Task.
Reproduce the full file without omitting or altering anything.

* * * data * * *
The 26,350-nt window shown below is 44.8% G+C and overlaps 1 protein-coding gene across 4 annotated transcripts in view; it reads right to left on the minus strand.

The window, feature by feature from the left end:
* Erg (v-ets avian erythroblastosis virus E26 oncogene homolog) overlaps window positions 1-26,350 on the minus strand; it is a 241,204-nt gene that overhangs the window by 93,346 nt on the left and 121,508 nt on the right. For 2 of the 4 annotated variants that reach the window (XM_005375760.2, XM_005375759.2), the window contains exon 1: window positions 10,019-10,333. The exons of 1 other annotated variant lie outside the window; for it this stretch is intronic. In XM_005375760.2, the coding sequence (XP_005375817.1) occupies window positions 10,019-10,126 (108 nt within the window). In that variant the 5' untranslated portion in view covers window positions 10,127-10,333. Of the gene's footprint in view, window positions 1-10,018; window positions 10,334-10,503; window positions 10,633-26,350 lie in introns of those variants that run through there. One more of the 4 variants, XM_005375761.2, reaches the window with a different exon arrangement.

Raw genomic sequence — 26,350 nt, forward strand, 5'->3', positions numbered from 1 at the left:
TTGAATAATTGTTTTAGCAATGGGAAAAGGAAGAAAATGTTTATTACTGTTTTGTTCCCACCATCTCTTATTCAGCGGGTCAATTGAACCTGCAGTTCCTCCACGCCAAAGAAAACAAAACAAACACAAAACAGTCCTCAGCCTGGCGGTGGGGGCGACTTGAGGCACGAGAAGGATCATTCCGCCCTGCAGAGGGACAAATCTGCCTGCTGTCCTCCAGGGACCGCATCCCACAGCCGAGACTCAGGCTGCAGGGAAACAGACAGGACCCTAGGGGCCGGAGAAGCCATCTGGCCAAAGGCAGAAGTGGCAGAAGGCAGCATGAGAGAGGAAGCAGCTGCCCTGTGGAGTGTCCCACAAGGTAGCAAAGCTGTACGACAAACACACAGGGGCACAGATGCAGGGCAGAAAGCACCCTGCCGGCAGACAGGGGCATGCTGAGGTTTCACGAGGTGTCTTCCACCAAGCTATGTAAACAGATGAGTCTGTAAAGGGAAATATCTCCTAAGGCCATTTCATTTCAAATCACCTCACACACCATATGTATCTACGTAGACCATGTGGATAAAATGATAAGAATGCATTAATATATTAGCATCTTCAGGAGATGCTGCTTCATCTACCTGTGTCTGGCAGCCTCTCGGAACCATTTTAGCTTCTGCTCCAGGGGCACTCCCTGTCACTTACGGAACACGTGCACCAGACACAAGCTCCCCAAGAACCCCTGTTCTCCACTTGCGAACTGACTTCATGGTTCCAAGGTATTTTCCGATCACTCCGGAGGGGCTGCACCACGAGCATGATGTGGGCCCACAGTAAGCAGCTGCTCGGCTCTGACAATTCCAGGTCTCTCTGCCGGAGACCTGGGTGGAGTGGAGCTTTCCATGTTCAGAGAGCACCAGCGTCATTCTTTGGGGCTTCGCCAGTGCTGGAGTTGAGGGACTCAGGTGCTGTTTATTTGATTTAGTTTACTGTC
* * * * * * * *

The 26,350-nt window shown below is 44.8% G+C and overlaps 1 protein-coding gene across 4 annotated transcripts in view; it reads right to left on the minus strand.

The window, feature by feature from the left end:
* Erg (v-ets avian erythroblastosis virus E26 oncogene homolog) overlaps window positions 1-26,350 on the minus strand; it is a 241,204-nt gene that overhangs the window by 93,346 nt on the left and 121,508 nt on the right. For 2 of the 4 annotated variants that reach the window (XM_005375760.2, XM_005375759.2), the window contains exon 1: window positions 10,019-10,333. The exons of 1 other annotated variant lie outside the window; for it this stretch is intronic. In XM_005375760.2, the coding sequence (XP_005375817.1) occupies window positions 10,019-10,126 (108 nt within the window). In that variant the 5' untranslated portion in view covers window positions 10,127-10,333. Of the gene's footprint in view, window positions 1-10,018; window positions 10,334-10,503; window positions 10,633-26,350 lie in introns of those variants that run through there. One more of the 4 variants, XM_005375761.2, reaches the window with a different exon arrangement.

Raw genomic sequence — 26,350 nt, forward strand, 5'->3', positions numbered from 1 at the left:
TTGAATAATTGTTTTAGCAATGGGAAAAGGAAGAAAATGTTTATTACTGTTTTGTTCCCACCATCTCTTATTCAGCGGGTCAATTGAACCTGCAGTTCCTCCACGCCAAAGAAAACAAAACAAACACAAAACAGTCCTCAGCCTGGCGGTGGGGGCGACTTGAGGCACGAGAAGGATCATTCCGCCCTGCAGAGGGACAAATCTGCCTGCTGTCCTCCAGGGACCGCATCCCACAGCCGAGACTCAGGCTGCAGGGAAACAGACAGGACCCTAGGGGCCGGAGAAGCCATCTGGCCAAAGGCAGAAGTGGCAGAAGGCAGCATGAGAGAGGAAGCAGCTGCCCTGTGGAGTGTCCCACAAGGTAGCAAAGCTGTACGACAAACACACAGGGGCACAGATGCAGGGCAGAAAGCACCCTGCCGGCAGACAGGGGCATGCTGAGGTTTCACGAGGTGTCTTCCACCAAGCTATGTAAACAGATGAGTCTGTAAAGGGAAATATCTCCTAAGGCCATTTCATTTCAAATCACCTCACACACCATATGTATCTACGTAGACCATGTGGATAAAATGATAAGAATGCATTAATATATTAGCATCTTCAGGAGATGCTGCTTCATCTACCTGTGTCTGGCAGCCTCTCGGAACCATTTTAGCTTCTGCTCCAGGGGCACTCCCTGTCACTTACGGAACACGTGCACCAGACACAAGCTCCCCAAGAACCCCTGTTCTCCACTTGCGAACTGACTTCATGGTTCCAAGGTATTTTCCGATCACTCCGGAGGGGCTGCACCACGAGCATGATGTGGGCCCACAGTAAGCAGCTGCTCGGCTCTGACAATTCCAGGTCTCTCTGCCGGAGACCTGGGTGGAGTGGAGCTTTCCATGTTCAGAGAGCACCAGCGTCATTCTTTGGGGCTTCGCCAGTGCTGGAGTTGAGGGACTCAGGTGCTGTTTATTTGATTTAGTTTACTGTC